On the day before Thanksgiving, Bustle CEO Bryan Goldberg got an urgent call from his counterpart at millennial news site Mic, Chris Altchek. Mic was in dire financial straits. Months of effort to find a buyer had fallen apart. Mr. Goldberg, who was friendly with Mr. Altchek, had resisted getting involved previously because he didn’t want to participate in a bidding war. But the war was over. Mr. Altchek asked Mr. Goldberg to step in.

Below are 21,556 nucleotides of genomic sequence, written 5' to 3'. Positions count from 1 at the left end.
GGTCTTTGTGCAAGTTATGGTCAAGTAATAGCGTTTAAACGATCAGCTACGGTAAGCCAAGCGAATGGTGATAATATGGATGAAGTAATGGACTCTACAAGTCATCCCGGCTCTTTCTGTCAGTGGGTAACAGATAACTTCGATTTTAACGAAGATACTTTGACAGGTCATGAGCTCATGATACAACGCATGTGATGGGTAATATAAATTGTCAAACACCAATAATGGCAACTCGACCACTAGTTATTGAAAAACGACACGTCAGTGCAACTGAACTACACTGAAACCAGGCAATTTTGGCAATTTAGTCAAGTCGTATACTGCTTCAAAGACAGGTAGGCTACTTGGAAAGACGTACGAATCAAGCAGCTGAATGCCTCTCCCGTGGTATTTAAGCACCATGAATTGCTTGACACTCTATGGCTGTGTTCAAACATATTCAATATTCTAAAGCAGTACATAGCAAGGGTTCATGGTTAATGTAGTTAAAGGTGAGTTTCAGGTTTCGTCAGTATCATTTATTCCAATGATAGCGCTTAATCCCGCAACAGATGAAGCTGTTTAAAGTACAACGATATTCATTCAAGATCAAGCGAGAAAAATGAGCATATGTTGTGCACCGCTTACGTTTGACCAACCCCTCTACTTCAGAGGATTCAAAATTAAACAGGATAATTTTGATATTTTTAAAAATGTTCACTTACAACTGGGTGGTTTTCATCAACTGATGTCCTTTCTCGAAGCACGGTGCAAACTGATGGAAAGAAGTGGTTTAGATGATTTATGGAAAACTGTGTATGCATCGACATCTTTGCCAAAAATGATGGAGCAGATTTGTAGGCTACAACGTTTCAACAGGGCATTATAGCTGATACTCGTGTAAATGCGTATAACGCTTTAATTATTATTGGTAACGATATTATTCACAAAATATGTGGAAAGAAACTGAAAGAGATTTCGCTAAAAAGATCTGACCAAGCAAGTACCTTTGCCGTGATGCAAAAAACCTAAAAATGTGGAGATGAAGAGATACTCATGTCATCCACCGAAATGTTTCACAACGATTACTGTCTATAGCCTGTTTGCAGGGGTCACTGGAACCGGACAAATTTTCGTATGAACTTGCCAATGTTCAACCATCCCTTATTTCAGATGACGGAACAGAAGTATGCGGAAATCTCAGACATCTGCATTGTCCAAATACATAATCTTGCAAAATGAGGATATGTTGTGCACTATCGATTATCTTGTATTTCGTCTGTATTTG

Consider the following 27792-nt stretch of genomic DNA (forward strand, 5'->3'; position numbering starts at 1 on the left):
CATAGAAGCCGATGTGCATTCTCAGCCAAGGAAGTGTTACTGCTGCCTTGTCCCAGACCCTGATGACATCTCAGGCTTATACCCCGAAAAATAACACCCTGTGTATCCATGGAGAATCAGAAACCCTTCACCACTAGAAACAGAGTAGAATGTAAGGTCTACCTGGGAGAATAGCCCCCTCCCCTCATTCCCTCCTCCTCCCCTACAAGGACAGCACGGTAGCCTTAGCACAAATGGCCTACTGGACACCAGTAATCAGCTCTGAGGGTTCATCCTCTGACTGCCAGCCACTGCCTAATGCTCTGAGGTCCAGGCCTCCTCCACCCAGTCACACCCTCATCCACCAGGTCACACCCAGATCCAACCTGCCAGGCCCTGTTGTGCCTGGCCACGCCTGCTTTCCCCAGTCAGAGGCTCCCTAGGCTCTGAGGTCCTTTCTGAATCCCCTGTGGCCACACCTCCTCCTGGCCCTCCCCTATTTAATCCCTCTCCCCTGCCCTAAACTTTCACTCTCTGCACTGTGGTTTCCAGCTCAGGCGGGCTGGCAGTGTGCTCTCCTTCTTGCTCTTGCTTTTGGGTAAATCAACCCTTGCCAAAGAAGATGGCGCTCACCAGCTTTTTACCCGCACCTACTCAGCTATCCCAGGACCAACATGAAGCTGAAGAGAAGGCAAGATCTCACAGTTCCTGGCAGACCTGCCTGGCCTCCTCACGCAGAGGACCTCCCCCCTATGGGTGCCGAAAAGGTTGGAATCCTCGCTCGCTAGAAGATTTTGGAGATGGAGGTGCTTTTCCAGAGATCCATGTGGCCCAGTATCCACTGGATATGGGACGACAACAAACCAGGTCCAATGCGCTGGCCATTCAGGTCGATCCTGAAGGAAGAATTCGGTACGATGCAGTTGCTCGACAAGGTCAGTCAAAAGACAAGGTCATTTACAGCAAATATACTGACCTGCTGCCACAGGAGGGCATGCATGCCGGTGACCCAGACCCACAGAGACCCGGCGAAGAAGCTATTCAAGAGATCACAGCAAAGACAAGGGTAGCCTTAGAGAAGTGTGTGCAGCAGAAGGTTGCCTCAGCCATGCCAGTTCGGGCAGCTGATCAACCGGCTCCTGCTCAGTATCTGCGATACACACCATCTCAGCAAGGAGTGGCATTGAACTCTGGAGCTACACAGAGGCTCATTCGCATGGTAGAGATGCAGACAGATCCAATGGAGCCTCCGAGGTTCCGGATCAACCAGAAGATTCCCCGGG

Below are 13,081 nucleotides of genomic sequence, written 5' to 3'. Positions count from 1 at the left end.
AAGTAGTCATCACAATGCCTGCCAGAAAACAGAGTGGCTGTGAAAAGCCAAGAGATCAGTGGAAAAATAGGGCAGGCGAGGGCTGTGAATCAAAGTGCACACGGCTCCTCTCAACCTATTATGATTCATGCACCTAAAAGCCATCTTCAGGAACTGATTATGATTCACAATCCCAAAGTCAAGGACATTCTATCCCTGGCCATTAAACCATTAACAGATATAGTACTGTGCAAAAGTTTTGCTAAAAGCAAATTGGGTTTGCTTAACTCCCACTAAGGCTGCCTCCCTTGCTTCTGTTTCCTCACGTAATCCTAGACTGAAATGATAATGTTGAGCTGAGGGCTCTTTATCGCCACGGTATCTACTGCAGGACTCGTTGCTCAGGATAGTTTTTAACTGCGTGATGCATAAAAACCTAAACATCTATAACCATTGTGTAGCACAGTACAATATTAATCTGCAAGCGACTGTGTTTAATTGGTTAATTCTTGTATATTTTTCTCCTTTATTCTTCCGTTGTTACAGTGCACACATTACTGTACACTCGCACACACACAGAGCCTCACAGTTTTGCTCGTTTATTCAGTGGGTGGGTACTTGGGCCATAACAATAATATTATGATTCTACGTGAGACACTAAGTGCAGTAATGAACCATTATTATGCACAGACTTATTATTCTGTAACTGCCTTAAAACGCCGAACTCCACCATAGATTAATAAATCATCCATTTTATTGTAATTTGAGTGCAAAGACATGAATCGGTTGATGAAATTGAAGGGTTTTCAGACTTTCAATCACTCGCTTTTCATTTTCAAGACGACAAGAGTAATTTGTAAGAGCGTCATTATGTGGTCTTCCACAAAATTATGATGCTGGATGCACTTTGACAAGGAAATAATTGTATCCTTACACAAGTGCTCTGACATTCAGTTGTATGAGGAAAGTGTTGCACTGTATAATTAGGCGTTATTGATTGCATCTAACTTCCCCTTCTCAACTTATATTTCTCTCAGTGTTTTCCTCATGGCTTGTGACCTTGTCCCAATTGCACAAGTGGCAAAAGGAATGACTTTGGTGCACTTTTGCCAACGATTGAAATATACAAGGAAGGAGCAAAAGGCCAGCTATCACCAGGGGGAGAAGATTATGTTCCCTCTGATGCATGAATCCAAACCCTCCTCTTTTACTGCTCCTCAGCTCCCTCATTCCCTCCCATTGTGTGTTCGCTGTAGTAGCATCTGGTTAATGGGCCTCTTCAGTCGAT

And so within a week Bustle—known for female-focused culture and fashion content—reached a deal to buy Mic for less than $10 million, a fraction of its valuation from just 18 months ago of around $100 million. It was Bustle’s fourth fire-sale acquisition in the past 18 months, including of high-profile names like Gawker.com, each for just a few million dollars. It was confirmation of Mr. Goldberg’s self-styled status as the “buyer of last resort” in digital media.